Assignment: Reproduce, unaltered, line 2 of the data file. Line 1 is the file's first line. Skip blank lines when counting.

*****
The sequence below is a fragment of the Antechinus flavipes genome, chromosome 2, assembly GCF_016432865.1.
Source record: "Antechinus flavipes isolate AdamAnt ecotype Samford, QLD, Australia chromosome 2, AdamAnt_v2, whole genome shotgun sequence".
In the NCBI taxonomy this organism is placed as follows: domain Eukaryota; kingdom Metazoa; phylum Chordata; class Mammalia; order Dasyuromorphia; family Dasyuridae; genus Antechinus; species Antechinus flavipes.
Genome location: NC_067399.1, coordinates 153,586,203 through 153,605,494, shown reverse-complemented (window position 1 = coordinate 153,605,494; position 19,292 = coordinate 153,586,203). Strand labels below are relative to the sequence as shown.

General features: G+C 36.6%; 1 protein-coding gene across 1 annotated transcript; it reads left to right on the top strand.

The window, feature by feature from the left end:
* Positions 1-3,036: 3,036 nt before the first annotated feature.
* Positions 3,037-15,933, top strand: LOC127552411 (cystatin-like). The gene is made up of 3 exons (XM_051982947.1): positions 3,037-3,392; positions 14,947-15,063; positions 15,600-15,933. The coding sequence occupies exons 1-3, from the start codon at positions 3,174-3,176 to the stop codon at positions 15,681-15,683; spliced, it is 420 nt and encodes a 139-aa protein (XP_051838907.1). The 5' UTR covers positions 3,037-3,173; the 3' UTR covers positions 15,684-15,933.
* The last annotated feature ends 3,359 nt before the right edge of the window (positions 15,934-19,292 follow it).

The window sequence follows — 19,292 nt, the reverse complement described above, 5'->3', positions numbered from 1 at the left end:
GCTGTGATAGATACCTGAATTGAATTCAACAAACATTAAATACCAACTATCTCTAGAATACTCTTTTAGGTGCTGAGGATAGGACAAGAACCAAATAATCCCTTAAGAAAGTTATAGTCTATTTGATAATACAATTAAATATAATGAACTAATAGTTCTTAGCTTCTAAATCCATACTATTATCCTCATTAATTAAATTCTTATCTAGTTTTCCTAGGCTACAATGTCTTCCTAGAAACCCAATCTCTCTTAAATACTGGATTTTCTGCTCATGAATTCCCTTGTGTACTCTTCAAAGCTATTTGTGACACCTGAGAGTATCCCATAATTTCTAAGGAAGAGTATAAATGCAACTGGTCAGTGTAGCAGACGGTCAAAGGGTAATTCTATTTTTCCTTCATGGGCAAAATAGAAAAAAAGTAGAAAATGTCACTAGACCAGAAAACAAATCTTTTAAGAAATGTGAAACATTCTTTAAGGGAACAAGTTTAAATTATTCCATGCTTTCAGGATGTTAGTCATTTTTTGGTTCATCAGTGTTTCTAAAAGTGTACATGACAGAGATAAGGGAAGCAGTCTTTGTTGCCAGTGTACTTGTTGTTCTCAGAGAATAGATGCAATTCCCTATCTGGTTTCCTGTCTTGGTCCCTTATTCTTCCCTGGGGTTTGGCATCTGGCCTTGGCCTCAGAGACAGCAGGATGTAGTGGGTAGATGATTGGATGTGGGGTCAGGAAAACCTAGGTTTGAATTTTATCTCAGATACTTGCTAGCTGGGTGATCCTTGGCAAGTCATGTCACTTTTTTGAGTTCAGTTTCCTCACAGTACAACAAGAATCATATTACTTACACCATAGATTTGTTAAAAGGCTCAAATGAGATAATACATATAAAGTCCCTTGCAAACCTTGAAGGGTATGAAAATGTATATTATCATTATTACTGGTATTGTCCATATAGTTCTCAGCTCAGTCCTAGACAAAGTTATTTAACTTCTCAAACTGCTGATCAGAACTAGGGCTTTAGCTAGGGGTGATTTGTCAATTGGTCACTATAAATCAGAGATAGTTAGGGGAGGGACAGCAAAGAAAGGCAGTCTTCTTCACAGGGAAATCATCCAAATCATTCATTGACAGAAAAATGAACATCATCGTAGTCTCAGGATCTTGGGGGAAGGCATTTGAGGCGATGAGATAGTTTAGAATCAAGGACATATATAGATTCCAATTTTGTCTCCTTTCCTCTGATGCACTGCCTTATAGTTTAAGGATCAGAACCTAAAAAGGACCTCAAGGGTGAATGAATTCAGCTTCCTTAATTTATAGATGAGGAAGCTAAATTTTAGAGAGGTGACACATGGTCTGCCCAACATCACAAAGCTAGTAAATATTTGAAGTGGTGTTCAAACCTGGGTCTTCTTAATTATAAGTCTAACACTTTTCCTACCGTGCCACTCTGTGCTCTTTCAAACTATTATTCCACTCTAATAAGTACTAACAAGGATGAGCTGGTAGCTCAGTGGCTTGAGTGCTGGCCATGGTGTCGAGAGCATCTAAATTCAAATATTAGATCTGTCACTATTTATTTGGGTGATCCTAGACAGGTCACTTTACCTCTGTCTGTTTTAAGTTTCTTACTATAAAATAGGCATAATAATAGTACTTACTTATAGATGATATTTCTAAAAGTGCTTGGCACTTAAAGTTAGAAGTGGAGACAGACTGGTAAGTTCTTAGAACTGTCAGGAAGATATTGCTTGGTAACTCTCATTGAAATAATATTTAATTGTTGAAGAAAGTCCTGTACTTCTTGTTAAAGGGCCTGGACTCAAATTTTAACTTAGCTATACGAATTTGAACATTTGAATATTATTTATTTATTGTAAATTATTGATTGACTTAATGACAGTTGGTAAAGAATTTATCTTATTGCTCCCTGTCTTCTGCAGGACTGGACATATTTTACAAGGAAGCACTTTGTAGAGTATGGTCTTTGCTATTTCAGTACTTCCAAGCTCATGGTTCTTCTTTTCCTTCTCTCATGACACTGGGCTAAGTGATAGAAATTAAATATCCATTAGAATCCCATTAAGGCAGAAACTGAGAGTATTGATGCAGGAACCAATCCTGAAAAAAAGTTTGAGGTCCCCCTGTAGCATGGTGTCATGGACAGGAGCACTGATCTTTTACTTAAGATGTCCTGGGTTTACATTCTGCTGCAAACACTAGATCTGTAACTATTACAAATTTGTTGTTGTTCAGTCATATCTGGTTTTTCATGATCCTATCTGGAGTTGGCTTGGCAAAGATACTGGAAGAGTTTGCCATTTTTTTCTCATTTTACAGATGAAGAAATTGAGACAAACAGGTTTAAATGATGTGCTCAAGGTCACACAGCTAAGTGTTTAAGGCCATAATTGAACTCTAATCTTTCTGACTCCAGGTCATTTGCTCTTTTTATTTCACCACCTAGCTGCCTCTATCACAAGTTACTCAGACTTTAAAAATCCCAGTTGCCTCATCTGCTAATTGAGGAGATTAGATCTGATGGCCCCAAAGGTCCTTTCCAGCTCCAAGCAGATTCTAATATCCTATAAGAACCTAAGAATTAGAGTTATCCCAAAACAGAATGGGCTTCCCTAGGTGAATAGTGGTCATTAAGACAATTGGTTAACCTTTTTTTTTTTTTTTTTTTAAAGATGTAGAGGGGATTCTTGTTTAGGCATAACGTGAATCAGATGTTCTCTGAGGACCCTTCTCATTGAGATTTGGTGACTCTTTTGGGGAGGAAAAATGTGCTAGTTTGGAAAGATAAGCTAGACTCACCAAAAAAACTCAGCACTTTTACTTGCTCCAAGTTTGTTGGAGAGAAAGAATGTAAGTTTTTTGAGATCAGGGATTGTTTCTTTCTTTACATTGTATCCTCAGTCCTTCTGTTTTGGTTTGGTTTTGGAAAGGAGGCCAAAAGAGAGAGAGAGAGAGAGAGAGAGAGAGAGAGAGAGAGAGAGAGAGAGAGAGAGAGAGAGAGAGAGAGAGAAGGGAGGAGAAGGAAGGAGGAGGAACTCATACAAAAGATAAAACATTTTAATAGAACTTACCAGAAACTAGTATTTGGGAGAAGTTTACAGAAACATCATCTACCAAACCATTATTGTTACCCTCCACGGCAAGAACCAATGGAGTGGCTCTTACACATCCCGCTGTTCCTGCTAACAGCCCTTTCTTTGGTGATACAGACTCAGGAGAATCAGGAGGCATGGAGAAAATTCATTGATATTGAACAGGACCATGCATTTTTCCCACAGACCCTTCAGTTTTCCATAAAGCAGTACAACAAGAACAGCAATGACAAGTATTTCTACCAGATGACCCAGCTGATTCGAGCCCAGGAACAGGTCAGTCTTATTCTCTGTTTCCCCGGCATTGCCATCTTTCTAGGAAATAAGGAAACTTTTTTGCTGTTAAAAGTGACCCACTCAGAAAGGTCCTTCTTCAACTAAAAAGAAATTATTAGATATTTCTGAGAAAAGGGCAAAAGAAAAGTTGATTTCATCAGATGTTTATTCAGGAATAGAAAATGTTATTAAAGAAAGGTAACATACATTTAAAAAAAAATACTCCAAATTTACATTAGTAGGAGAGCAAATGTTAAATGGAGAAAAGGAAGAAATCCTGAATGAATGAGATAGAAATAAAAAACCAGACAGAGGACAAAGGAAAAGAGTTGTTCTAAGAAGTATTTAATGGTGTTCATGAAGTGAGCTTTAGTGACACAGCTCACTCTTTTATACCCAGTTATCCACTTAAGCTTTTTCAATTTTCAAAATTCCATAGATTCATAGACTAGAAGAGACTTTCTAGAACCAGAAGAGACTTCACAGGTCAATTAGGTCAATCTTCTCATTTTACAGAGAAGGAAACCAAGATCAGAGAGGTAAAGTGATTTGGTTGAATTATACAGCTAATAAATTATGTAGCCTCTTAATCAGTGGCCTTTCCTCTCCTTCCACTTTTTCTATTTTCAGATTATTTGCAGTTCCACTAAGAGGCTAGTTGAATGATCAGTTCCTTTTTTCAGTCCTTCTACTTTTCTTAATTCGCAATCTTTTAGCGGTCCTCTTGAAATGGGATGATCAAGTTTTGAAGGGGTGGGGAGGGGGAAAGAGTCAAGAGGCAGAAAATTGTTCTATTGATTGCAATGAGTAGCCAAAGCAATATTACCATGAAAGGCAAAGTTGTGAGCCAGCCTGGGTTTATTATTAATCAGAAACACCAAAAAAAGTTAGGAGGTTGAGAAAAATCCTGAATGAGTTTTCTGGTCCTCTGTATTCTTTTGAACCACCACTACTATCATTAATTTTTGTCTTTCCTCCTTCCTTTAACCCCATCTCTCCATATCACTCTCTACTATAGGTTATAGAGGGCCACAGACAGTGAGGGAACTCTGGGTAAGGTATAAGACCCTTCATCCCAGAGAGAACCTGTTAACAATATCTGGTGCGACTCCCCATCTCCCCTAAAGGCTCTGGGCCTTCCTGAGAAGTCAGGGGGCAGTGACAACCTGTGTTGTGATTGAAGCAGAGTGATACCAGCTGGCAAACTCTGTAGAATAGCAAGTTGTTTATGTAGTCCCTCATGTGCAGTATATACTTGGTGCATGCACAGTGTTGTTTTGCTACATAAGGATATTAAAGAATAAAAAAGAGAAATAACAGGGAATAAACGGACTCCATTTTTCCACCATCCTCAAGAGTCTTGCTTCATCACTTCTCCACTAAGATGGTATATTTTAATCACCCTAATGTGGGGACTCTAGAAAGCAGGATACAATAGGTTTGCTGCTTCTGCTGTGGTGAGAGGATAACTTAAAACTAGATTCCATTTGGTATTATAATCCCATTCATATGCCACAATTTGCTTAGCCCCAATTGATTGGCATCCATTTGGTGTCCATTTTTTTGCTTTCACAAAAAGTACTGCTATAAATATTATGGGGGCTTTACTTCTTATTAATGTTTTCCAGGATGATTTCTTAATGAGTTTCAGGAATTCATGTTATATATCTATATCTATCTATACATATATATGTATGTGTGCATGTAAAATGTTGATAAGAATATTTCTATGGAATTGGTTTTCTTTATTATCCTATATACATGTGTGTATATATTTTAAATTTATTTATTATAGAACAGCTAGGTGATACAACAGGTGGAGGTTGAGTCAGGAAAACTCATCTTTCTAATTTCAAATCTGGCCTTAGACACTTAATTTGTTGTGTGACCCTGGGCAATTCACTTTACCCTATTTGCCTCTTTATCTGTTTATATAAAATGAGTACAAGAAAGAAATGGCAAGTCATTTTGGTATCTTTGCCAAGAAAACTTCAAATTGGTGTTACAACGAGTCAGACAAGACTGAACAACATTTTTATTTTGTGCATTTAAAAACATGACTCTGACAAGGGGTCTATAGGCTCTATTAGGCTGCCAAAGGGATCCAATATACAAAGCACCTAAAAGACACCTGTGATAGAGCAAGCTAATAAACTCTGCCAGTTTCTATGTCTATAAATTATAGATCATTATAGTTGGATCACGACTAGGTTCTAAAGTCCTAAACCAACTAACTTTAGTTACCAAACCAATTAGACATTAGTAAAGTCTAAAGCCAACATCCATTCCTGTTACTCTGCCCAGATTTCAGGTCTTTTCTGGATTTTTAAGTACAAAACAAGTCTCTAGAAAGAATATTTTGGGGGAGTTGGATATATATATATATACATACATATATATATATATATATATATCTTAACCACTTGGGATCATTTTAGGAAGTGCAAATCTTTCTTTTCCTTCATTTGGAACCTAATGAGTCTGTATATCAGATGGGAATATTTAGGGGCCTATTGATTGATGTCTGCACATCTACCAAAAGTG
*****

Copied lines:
Source record: "Antechinus flavipes isolate AdamAnt ecotype Samford, QLD, Australia chromosome 2, AdamAnt_v2, whole genome shotgun sequence".